American Ballet Theater (ABT) has recently launched a new program geared towards promoting diversity in the classical ballet arena.
“Project Plie is our effort to diversify America’s ballet companies. Key to the process is a series of partnerships in addition to providing scholarships for students of color who are talented and providing scholarships for teachers of color or teachers who work in communities of color,” Rachel Moore, CEO of ABT, told The Network Journal.
The first scholarship recipient is Erica Lall. She will receive the Josephine Premice Fales award, which is given to one outstanding dancer of color each year.
Moore says the company has partnered with the Boys and Girls Club of America to travel to its locations around the country and introduce ballet via ballet videos and classes. “If we identify kids who seem to be exceptionally gifted, we will confer with their parents and connect them with a dance teacher in their community who will train them. The hope is that through that connection, they’ll be able to get good dance training. Ultimately, if they continue with their training they can come to NY on scholarship to one of ABT’s programs,” she says.
The other partnership arrangement is with seven other dance companies around the country to have a dialogue about the barriers of participation regarding dancers of color. “We plan to discuss how we, as a group, can eliminate those barriers and encourage young dancers of color to participate,” says Moore.
This all sounds like good news for minority youngsters who are interested in ballet, but have little access, training and funding needed for proper ballet instruction. Whether or not this will translate to more dancers of color, especially African American dancers, getting hired at ABT and other major companies remains to be seen.
While other minorities have been able to break through the racial divide at ballet companies, there has been an inequity when it comes to Black women. Neither ABT nor New York City Ballet has ever had a Black ballerina as a principal. To date, there are several Asian and Hispanic dancers at ABT, but just one African American. That dancer, Misty Copeland, is the company’s first Black soloist in 20 years.
And when the company had the chance to hire “an exceptionally gifted” dancer of color, Alicia Graf Mack, it passed on the opportunity. City Ballet also passed.
When Graf Mack auditioned for ABT, she was told there were no openings. As a young dancer, she studied with the Maryland Royal Ballet and did summer intensives with both ABT and the School of American Ballet. Described as “a through-and-through ballerina” by Claudia La Rocco of the New York Times, she was a principal dancer with the Dance Theater of Harlem and received the award of excellence from Columbia University. Many insiders in NY’s ballet circle thought she would be a shoe-in for a spot at ABT. She later auditioned for the Alvin Ailey American Dance Theater and was accepted.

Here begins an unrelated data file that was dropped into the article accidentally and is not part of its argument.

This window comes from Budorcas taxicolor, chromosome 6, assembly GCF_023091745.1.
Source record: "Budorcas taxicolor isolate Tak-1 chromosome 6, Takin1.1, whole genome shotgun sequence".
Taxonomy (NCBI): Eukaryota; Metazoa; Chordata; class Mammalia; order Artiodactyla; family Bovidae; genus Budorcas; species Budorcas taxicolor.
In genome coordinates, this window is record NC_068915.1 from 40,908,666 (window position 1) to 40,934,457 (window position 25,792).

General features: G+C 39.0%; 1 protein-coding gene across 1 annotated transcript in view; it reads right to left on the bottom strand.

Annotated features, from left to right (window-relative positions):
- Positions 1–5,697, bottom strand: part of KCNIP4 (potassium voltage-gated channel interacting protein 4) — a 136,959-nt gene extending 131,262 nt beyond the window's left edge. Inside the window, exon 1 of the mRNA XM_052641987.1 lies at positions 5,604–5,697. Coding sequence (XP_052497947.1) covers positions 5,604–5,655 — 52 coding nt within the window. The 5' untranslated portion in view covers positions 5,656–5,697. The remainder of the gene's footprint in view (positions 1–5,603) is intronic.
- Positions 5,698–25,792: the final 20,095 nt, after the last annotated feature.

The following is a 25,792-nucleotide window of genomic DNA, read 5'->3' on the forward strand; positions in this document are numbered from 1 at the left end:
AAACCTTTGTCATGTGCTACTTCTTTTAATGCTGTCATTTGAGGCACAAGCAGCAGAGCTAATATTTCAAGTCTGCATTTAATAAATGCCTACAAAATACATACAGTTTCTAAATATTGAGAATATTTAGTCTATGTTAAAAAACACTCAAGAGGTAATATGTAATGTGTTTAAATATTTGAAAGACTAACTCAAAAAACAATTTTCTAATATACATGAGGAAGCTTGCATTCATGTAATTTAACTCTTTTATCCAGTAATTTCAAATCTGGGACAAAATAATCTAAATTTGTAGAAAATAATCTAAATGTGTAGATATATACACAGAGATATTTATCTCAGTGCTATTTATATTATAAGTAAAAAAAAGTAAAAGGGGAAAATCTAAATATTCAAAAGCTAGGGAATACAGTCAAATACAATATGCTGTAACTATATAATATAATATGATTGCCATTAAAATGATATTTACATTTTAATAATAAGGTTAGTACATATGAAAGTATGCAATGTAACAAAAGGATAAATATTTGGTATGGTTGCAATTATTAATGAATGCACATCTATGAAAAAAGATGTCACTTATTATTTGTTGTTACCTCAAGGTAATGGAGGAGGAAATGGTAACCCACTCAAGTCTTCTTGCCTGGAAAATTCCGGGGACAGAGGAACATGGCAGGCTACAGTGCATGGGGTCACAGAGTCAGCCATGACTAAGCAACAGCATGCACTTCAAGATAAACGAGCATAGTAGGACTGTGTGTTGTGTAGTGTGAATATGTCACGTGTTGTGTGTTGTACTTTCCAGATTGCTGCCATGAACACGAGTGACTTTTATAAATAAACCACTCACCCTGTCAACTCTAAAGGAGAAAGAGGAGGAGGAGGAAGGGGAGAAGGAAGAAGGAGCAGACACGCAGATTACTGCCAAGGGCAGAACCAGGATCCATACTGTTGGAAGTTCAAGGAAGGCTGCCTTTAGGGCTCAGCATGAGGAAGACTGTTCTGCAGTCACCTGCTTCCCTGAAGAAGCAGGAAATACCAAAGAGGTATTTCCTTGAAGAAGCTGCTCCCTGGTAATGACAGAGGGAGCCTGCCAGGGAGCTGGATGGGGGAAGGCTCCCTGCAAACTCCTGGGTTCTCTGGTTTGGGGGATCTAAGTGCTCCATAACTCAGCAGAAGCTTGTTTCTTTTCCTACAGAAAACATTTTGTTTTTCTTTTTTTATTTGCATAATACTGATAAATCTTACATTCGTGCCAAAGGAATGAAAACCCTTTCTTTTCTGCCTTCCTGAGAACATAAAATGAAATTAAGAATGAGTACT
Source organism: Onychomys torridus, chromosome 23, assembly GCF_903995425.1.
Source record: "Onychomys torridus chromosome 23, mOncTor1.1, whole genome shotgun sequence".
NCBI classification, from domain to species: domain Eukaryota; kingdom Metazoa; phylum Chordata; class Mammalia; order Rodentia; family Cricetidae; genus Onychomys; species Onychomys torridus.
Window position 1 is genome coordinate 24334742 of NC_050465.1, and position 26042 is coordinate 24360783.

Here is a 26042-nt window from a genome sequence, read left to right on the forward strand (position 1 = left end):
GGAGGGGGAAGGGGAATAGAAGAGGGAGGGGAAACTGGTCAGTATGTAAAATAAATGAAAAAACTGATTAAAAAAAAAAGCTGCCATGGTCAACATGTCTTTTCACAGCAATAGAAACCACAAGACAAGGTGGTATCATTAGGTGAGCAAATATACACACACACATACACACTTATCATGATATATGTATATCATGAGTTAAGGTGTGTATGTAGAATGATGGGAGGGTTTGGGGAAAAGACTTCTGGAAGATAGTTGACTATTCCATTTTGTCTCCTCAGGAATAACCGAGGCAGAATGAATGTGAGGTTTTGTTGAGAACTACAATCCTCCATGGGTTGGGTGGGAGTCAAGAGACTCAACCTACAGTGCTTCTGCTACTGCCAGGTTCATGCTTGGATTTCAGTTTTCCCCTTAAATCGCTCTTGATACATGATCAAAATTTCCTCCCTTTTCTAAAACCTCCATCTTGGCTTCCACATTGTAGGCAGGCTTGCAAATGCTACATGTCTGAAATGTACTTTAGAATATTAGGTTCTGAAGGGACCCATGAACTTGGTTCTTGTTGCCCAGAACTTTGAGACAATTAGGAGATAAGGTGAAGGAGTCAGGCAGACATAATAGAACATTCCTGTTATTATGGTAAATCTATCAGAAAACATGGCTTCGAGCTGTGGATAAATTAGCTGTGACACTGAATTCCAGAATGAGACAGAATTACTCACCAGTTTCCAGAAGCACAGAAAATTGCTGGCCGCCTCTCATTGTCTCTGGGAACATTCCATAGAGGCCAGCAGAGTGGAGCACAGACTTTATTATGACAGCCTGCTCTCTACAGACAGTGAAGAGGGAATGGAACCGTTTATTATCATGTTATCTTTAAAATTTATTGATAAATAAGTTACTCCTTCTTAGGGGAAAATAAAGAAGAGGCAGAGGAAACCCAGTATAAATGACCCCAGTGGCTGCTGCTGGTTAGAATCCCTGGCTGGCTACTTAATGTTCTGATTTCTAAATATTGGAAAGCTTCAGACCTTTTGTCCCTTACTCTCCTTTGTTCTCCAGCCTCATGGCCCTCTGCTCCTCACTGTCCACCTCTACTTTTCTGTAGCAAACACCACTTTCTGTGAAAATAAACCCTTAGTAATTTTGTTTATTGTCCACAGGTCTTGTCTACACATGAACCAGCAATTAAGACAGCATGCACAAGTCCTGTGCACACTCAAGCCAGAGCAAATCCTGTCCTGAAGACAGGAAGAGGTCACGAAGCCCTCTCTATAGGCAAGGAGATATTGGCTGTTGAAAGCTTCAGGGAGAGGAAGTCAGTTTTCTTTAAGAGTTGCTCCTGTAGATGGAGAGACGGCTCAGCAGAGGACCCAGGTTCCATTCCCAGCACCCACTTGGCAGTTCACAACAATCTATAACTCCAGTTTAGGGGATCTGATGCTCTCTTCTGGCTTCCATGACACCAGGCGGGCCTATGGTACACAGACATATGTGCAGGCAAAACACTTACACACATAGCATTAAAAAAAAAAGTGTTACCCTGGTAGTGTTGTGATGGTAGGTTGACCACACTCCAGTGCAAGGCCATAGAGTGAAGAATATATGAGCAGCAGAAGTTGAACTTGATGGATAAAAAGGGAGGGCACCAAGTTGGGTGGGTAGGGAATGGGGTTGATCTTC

In the article, “Where Are All the Black Swans”, published in The New York Times in 2007, Gia Kourlas writes:
To Ms. Johnson of Pointe magazine, Ms. Graf’s inability to secure a job with either New York City Ballet or American Ballet Theater was disappointing. “Alicia would be amazing at either one of those companies.” Ms. Johnson said the reluctance of ballet companies to recruit black ballerinas of Ms. Graf’s caliber had more to do with vision than with talent. “On one side of the marketing issue it’s tremendously fantastic what they could do with having Alicia as a ballerina,” she said. “But on another side, the side that they’re much more afraid of, is their whole subscriber base and their whole history of being a ballet company the way you thought ballet was. It means that you have to create a kind of trust, and they’ve never challenged their audiences to move forward.” In Ms. Graf’s case, “the timing wasn’t right for them to say, ‘Here’s our chance,’ ” she continued. “Of course I regret that they didn’t. She’s fabulous at Ailey, but she’s also wasted at Ailey. She’s bigger than Ailey.”
(Note: Ms. Virginia Johnson is a former dancer and the current artistic director of Dance Theater of Harlem.)
Moore says the reason for the lack of dancers of color at ABT is because few are competitive enough to dance at ABT’s level. “There are approximately five million kids around the country taking ballet class. The vast majority of them are white, so the numbers of minority kids who are going to rise up through the ranks to be competitive is very, very small. So if you start out with a small number, you’re going to end up with an even smaller number. The training ladder is very limited for students of color,” she explains.
Later on in the Swans article, Kourlas goes on to write: “What’s confusing about the rejection of Ms. Graf by City Ballet is that she is a Balanchine archetype: long legs, with a silky, harmonious line and plasticity.”
Yes, it’s confusing.
(Photo: Rosalie O’Connor)